Chomsky–Foucault debate

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The Chomsky–Foucault debate was a debate about human nature, between Noam Chomsky and Michel Foucault in the Netherlands, in November 1971. Chomsky and Foucault were invited by the Dutch philosopher Fons Elders to discuss an age-old question: "is there such a thing as 'innate' human nature independent of our experiences and external influences?"[1][2][3]


As the moderator summarized the topic: "All learning concerning man, ranging from history to linguistics and psychology, are faced with the question [of] whether in the last instance, we are the product of all kinds of external factors, or if, in spite of our differences, we have something we could call a common human nature by which we can call each other human beings."[4] Chomsky and Foucault assumed opposing viewpoints on the question. Chomsky argued human nature was real, and identified it with innate structures of the human mind, consistently with his theory of universal grammar. Foucault explained the same phenomena by reference to human social structures.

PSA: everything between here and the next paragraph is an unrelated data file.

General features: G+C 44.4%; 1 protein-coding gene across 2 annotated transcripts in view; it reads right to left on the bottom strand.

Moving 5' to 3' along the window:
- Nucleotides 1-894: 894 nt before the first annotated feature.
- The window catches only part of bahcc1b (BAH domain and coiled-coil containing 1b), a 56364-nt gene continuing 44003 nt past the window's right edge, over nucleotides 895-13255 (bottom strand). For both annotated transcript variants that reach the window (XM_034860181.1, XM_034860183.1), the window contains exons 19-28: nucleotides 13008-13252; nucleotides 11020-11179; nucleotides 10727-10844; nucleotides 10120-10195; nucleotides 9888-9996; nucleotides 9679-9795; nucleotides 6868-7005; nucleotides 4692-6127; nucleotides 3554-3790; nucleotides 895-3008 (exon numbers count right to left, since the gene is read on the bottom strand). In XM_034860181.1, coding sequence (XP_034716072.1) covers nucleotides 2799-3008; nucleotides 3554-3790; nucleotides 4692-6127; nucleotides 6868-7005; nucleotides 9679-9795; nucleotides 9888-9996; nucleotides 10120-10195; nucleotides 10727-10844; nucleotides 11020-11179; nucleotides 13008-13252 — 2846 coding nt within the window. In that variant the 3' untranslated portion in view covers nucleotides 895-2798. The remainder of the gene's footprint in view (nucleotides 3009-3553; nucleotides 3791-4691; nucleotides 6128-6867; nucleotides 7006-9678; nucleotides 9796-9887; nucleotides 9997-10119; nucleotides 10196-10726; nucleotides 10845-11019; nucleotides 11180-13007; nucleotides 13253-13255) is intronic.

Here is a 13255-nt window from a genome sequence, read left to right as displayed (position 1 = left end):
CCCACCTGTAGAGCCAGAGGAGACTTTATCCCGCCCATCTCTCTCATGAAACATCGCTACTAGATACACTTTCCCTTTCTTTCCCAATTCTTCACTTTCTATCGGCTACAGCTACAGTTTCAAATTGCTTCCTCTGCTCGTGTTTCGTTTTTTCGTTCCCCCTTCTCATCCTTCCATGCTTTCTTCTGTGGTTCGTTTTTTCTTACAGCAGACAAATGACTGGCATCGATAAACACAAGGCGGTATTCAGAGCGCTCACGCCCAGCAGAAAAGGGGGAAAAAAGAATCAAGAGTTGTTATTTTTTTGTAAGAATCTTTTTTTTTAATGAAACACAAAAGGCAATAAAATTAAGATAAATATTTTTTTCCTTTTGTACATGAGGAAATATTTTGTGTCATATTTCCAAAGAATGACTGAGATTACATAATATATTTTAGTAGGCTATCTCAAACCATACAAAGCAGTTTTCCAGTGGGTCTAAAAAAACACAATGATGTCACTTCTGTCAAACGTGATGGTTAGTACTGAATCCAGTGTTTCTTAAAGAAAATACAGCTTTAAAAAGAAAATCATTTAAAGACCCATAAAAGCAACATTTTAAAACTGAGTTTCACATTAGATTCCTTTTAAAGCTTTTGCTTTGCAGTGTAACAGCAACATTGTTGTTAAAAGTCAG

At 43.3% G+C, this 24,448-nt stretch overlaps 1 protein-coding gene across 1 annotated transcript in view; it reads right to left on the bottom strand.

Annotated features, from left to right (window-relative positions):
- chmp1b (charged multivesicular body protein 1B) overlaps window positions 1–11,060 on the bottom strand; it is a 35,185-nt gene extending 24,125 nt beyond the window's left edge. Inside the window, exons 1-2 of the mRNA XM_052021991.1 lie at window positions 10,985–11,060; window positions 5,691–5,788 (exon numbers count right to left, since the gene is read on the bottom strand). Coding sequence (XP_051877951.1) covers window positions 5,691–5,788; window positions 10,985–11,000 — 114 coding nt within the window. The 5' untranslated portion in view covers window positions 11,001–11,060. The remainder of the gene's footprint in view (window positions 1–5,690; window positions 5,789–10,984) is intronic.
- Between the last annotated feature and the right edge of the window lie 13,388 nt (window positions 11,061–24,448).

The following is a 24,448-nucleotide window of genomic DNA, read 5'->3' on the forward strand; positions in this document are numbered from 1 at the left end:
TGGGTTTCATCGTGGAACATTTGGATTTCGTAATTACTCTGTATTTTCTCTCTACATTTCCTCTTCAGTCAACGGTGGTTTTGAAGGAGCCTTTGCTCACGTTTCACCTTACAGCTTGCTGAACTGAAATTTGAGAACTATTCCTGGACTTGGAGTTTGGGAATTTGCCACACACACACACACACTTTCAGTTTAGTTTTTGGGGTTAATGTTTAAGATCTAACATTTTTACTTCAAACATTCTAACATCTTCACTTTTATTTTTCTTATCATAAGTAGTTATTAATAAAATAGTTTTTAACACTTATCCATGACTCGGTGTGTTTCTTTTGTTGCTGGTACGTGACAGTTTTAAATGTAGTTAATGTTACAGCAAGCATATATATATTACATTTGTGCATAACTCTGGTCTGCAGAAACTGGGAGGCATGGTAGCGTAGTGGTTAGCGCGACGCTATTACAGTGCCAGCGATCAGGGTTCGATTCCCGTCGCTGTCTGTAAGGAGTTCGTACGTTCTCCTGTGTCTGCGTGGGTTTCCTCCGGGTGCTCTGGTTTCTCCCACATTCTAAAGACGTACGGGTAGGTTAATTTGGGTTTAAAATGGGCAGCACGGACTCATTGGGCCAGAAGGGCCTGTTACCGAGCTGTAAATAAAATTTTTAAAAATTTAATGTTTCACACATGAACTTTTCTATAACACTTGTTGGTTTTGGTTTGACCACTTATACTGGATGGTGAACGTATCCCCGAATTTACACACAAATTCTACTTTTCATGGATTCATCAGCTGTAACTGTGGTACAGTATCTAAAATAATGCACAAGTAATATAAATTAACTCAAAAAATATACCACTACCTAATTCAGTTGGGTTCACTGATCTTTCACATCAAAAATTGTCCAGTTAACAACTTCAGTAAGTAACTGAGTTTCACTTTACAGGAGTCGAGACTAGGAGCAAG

See also[edit]


  1. ^ "Noam Chomsky & Michel Foucault Debate - 'On human nature'". ONscenes. 1971. Retrieved 6 November 2017.
  2. ^ "Clash of the Titans: Noam Chomsky & Michel Foucault Debate Human Nature & Power on Dutch TV, 1971". Open Culture. Retrieved 6 November 2017.
  3. ^ "Noam Chomsky debates with Michel Foucault (1971) - Classroom - Art & Education". Retrieved 6 November 2017.
  4. ^ "Human Nature: Justice versus Power". Retrieved 2019-04-16.

Further reading[edit]

  • The Chomsky-Foucault Debate: On Human Nature, The New Press, 2006 ISBN 978-1595581341
  • Wilkin, Peter (1999). "Chomsky and Foucault on Human Nature and Politics: An Essential Difference?". Social Theory and Practice. 25 (2): 177–210. doi:10.5840/soctheorpract199925217.

External links[edit]